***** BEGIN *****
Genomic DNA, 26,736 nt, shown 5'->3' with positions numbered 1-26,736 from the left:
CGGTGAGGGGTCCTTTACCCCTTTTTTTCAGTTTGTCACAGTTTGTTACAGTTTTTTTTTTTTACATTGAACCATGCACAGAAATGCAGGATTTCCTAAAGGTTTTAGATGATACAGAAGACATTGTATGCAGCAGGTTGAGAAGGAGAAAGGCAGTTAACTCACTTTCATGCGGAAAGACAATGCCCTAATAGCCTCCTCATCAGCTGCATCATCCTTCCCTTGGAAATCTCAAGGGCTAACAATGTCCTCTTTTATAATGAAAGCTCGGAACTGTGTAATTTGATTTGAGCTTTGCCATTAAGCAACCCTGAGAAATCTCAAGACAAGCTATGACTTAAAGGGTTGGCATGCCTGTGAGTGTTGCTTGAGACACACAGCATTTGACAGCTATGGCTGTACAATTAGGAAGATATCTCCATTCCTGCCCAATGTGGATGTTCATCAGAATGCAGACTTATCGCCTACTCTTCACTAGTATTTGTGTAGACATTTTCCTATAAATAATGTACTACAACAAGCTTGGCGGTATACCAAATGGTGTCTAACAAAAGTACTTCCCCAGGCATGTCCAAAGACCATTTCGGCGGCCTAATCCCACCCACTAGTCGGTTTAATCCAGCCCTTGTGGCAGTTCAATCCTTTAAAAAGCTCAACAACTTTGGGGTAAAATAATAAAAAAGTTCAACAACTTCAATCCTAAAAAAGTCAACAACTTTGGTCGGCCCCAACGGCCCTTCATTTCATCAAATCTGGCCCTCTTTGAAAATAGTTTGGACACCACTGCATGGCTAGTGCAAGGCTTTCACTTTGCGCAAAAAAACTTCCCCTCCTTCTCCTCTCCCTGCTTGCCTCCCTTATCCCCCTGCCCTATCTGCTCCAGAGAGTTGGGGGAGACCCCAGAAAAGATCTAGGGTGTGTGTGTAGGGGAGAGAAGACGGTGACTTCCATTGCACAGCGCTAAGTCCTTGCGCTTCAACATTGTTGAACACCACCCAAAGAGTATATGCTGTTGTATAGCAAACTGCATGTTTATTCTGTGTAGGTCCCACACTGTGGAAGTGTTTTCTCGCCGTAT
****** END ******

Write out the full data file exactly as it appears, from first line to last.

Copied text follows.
Genomic DNA, 26,736 nt, shown 5'->3' with positions numbered 1-26,736 from the left:
CGGTGAGGGGTCCTTTACCCCTTTTTTTCAGTTTGTCACAGTTTGTTACAGTTTTTTTTTTTTACATTGAACCATGCACAGAAATGCAGGATTTCCTAAAGGTTTTAGATGATACAGAAGACATTGTATGCAGCAGGTTGAGAAGGAGAAAGGCAGTTAACTCACTTTCATGCGGAAAGACAATGCCCTAATAGCCTCCTCATCAGCTGCATCATCCTTCCCTTGGAAATCTCAAGGGCTAACAATGTCCTCTTTTATAATGAAAGCTCGGAACTGTGTAATTTGATTTGAGCTTTGCCATTAAGCAACCCTGAGAAATCTCAAGACAAGCTATGACTTAAAGGGTTGGCATGCCTGTGAGTGTTGCTTGAGACACACAGCATTTGACAGCTATGGCTGTACAATTAGGAAGATATCTCCATTCCTGCCCAATGTGGATGTTCATCAGAATGCAGACTTATCGCCTACTCTTCACTAGTATTTGTGTAGACATTTTCCTATAAATAATGTACTACAACAAGCTTGGCGGTATACCAAATGGTGTCTAACAAAAGTACTTCCCCAGGCATGTCCAAAGACCATTTCGGCGGCCTAATCCCACCCACTAGTCGGTTTAATCCAGCCCTTGTGGCAGTTCAATCCTTTAAAAAGCTCAACAACTTTGGGGTAAAATAATAAAAAAGTTCAACAACTTCAATCCTAAAAAAGTCAACAACTTTGGTCGGCCCCAACGGCCCTTCATTTCATCAAATCTGGCCCTCTTTGAAAATAGTTTGGACACCACTGCATGGCTAGTGCAAGGCTTTCACTTTGCGCAAAAAAACTTCCCCTCCTTCTCCTCTCCCTGCTTGCCTCCCTTATCCCCCTGCCCTATCTGCTCCAGAGAGTTGGGGGAGACCCCAGAAAAGATCTAGGGTGTGTGTGTAGGGGAGAGAAGACGGTGACTTCCATTGCACAGCGCTAAGTCCTTGCGCTTCAACATTGTTGAACACCACCCAAAGAGTATATGCTGTTGTATAGCAAACTGCATGTTTATTCTGTGTAGGTCCCACACTGTGGAAGTGTTTTCTCGCCGTAT